Reviewed by Jeff Schultz
John J. Domagalski’s Escape from Java: The Extraordinary World War II Story of the USS Marblehead delves into the gut-wrenching experiences of an aging light cruiser caught up in the early Pacific War as part of the US Asiatic Fleet. Almost lost to enemy air attack and badly damaged during the Battle of the Flores Sea, the Marblehead’s crew fought desperately to keep their ship afloat which ultimately saved the day.
Domagalski is a historian with multiple books and articles to his credit, often focusing on the Pacific War. The book consists of thirty-three chapters broken into several larger sections such as “War Clouds”, “Pacific in Flames,” “Fire from the Sky,” “Escape,” and “The Long Journey Home,” along with an epilogue, bibliography, endnotes and index. The text uses a large amount of eyewitness account excerpts woven into the narrative, supported with a photo section and a few helpful maps. This is one of the more seamless ship-based biography with the right amount of balance between the narrative and the many primary source pieces which flesh out the arcane elements coherently.
Domagalski argues in this ship’s memoir that Captain Arthur Robinson’s resourceful crew made the difference, from the commanding officer down to the mess stewards, all of whom took part in the “herculean task” to save their ship. Everyone contributed in this all-encompassing team effort which permitted the ship to recover from the terrible beating it took from Imperial Japanese Navy “Betty” bombers on Wednesday, 4 February 1942, which nearly sank the vessel with two direct hits and a near miss which badly damaged the hull underwater. Several other ABDA cruisers were lost to enemy action in the East Indies campaign, including the USS Houston, HNLMS De Ruyter and HMS Exeter due to the Japanese control of the skies which makes this story all the more remarkable.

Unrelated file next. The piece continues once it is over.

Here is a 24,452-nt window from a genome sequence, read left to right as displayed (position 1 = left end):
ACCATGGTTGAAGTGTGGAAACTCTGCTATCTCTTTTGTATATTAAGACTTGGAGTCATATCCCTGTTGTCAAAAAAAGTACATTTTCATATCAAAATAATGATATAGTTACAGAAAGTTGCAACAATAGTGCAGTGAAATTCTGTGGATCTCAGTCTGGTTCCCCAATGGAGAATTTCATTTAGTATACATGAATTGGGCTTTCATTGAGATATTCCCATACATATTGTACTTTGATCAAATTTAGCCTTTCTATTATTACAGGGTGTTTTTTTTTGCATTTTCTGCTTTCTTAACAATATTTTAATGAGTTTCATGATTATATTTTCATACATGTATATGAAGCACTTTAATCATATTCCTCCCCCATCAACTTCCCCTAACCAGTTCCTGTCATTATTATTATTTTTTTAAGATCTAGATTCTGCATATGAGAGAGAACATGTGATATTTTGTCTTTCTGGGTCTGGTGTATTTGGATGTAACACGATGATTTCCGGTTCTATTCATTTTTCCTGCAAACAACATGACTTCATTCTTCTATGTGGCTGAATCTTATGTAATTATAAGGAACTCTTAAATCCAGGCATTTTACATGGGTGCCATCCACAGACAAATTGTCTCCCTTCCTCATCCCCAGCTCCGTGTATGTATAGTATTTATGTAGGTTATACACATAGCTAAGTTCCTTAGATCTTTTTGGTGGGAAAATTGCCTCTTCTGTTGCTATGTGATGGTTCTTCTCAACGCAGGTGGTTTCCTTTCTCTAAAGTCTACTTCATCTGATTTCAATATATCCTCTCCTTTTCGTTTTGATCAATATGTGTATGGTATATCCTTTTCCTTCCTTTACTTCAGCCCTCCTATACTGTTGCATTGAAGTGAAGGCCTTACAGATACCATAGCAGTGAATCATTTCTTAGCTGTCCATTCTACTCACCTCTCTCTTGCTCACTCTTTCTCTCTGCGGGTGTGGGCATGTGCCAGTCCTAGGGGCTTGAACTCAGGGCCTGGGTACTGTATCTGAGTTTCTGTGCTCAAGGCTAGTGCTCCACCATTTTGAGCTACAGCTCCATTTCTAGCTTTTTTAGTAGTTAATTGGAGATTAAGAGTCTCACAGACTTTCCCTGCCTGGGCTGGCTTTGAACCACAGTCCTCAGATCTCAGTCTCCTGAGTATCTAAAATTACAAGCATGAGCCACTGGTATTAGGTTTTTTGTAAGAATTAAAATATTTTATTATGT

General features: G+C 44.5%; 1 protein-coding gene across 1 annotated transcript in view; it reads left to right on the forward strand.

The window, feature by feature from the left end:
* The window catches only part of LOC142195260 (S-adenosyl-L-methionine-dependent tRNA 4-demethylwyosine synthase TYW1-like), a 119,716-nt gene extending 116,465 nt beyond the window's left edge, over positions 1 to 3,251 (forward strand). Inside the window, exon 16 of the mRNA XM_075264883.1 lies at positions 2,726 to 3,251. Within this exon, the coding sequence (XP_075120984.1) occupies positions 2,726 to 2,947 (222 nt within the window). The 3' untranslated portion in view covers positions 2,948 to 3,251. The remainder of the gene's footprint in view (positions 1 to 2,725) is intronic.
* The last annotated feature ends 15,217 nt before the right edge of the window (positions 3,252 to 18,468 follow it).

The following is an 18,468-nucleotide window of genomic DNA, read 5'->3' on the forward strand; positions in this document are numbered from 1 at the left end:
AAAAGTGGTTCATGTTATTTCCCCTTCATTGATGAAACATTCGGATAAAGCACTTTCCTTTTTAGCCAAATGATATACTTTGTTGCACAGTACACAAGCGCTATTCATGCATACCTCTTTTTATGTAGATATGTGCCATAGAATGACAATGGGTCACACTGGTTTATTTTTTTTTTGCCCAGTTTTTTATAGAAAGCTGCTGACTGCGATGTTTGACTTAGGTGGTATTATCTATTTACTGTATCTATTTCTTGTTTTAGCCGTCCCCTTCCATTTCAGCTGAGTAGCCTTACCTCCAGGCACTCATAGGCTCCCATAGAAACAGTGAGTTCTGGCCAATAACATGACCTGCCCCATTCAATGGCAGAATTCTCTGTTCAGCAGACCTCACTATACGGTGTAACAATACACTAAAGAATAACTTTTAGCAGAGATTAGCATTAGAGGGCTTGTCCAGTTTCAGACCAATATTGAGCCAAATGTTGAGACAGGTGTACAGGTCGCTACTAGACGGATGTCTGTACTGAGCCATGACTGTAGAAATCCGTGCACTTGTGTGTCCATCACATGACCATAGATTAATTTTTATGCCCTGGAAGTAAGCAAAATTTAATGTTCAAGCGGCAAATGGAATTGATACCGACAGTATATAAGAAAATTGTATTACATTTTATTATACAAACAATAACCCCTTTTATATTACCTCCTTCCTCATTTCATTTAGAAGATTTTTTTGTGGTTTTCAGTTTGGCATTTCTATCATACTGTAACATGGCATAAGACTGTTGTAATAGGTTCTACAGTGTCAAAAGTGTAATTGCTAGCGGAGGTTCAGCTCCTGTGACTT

Marblehead was part of the Omaha-class of postwar light (“scout”) cruisers launched in the 1920s with four smokestacks which gave them a distinctive appearance reminiscent of the smaller “four piper” destroyers of the Wickes and Clemson classes. Top-heavy, with a suboptimal armament layout, the Omaha’s did not prove successful against more modern Japanese designs they encountered. Poorly equipped to deal with modern air threats, the ship lacked a suitable anti-air capability which was only remedied in later refits which allowed the ship to take part as support vessel for August 1944’s Operation Dragoon.
Domagaski follows the light cruiser from prewar to war’s end, along the way providing a brief glimpse of the US Asiatic Fleet which served mostly in China until forced to withdraw to the Philippines as war loomed. In this way the book is not only the Marblehead’s story but also that of the larger Asiatic Fleet which makes it more than merely a narrow look at one ship.